The virtual lane identifier 102 indicates for which virtual channel credit information is updated. The flow control credit limit 104 is a sum of a total number of blocks of data received (modulo 4096) at a remote receiver on the relevant virtual lane, plus the number of 64-byte blocks (credit units) the remote receiver is capable of receiving (or 2048 if the number exceeds 2048) on the given virtual lane.
To compute the number of available credits, the resource allocator 40 subtracts the total number of blocks sent on the relevant virtual lane from the flow control credit limit 104 (modulo 4096). This computation counts packets that have been sent after the remote receiver sent a flow control message, thus making the credit forwarding mechanism tolerant of link delays. The effective computation is:
Available Credits=Reported Credits−(local value of total blocks sent−remote value of total blocks received).
The arbiter 36, in the exemplary embodiment, implements serial arbitration in that one new request is accepted per cycle, and one grant is issued per cycle. The exemplary embodiment implements serialization as it is envisaged that an interconnect device including the data path 20 will have an average packet arrival rate of less than one packet per clock cycle. Again, in deployments where the average packet arrival rate is greater than one packet per clock cycle, the teachings of the present invention may be employed within an arbiter that implements parallel arbitration.
Dealing first with the request preprocessor 38, a request 213 (e.g., a destination routing, direct routing or credit update request 70, 72 or 74) is received on the request bus 32 at a forwarding table lookup stage 120 that includes both unicast and multicast forwarding tables. Specifically, a packet's destination address 90 (or DLID) is utilized to perform a lookup on both the unicast and multicast forwarding tables. If the destination address 90 is for a unicast address, the destination address 90 is translated to an output port number. On the other hand, if the destination address 90 is for a multicast group, a multicast processor 122 spawns multiple unicast requests based on a lookup in the multicast forwarding table.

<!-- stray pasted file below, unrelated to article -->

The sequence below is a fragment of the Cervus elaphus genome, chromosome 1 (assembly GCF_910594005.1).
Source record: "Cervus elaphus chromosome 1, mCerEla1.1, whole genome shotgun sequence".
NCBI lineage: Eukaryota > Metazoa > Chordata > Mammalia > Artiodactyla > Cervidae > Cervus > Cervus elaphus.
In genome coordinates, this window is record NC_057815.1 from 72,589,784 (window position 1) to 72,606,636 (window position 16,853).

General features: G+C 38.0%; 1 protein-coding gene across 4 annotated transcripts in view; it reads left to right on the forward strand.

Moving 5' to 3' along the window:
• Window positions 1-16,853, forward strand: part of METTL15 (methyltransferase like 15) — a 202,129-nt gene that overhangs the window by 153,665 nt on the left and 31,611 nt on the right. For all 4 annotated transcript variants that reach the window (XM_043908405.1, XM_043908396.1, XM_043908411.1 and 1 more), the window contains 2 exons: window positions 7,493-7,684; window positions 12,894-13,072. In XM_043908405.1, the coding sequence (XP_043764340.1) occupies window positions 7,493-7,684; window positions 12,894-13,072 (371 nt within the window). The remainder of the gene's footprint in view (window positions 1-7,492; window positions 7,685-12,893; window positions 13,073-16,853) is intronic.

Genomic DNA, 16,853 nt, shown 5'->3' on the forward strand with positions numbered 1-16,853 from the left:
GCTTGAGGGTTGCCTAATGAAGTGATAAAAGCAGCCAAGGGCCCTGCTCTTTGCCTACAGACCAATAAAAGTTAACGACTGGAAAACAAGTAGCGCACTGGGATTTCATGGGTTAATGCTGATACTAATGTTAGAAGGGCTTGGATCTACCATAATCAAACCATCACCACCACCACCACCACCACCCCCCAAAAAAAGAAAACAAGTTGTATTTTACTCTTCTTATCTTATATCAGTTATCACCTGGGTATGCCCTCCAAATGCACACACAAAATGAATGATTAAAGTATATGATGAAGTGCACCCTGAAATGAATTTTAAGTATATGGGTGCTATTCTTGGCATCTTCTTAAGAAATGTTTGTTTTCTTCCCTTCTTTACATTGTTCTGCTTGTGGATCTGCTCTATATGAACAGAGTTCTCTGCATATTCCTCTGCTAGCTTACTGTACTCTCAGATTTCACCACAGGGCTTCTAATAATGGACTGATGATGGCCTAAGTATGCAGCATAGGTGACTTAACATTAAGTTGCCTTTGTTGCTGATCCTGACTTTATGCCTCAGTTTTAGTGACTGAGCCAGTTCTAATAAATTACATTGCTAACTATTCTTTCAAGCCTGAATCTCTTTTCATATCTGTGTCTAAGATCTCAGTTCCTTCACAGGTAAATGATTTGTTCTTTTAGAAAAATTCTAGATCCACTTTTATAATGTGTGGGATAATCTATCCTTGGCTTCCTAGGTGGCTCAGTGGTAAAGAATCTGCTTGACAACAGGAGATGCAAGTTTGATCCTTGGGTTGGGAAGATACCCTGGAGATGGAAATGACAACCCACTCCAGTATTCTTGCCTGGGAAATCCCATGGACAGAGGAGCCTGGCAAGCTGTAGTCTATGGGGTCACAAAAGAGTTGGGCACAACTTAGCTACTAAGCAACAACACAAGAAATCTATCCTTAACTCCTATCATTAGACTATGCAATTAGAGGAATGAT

From the forwarding table lookup stage 120, a request is forwarded to a virtual lane mapper stage 124 where a request's service level identifier 94, input port identifier 82 and output port identifier 132 (determined at stage 120) are utilized to perform a lookup in a virtual lane mapping table 300 (discussed below) and to output a virtual lane identifier.
Accordingly, the output of the request preprocessor 38 is a modified resource request 42 that is derived from a request, such as any of those shown in FIG. 5.
A total grant count 136 is also included within the packet transfer request 130. The total grant count 136 is generated at the forwarding table lookup stage 120, and is utilized to track multicast requests.
Other fields within the valid packet transfer request 130 include a request code 138 that identifies a request type and an input port identifier 140 that identifies the port 24 from which the request originated, a request identifier 142 that uniquely identifies the request, a packet length value 144 that indicates the number of 4-byte words within a packet, a transfer rate value 146 that identifies the speed at which the packet will be sent through the crossbar 22 of the data path 20 and a reserved field 148.
The error packet transfer request 128 is similar to the request 130, but includes an error code 150 that identifies a unique error usually detected within the request preprocessor, but sometimes detected in the resource allocator 40.
The credit update request 126 is shown to include substantially the same information as the credit update request 74 illustrated in FIG. 5.
As stated above,
The resource allocator 40 is shown to include priority selector logic 156 that implements a priority scheme to feed resource requests from one of four sources to the resource allocator logic 152. The four sources from which the priority selector logic 156 selects a resource request are: (1) an incoming request 42; (2) the new request queue 154; (3) a group 158 of output port-virtual lane (OP-VL) request queues 170; and (4) a group 160 of input port (IP) request queues 172. The group 158 of output port-virtual lane (OP-VL) request queues 170 has output port-virtual lane (OP to-VL) request selector logic 162 associated therewith for performing a selection of requests from within the group 158 of queues for presentation to the priority selector logic 156. Similarly, the group 160 of input port (IP) request queues 172 has input port request selector logic 164 associated therewith to select a request for presentation to the priority selector logic 156.